Employees in Oregon have probably noticed a bit of a shift in the dynamics of the relationship between employers and employees over the course of the last year and a half. Many news reports note the difficulty that employers in all different sectors of the economy are facing in attempting to get employees into their companies and businesses, and retaining them. As a result, many employees are feeling empowered in their position in the employee-employee relationship. But, that doesn’t mean that wrongful acts are no longer carried out by employers. Wrongful termination, specifically, is still a concern.
In most situations, employers can fire employees for almost any reason. However, the reason for terminating an employee cannot be an illegal one. A discriminatory reason, for example – like firing a person based on race or gender – is not a valid reason and may subject an employer to a wrongful termination claim.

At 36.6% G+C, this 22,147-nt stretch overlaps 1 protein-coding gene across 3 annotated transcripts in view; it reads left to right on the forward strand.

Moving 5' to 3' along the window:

In the limited situations in which an employee has an employment contract, that contract will likely add even more prohibitions beyond what statutory law prevents. Many employment contracts will note that an employee can only be fired “for cause” – as in for a valid reason, like lack of attendance, workplace violence or some other cause that breaches the terms of the employment contract.
Assessing your claim
If you believe illegal factors were at play in your termination of employment, you may have a legal claim to assess. At our law firm, we do our best to get our clients the information they need to make sound decisions. For more information, please visit the wrongful termination overview section of our law firm’s website.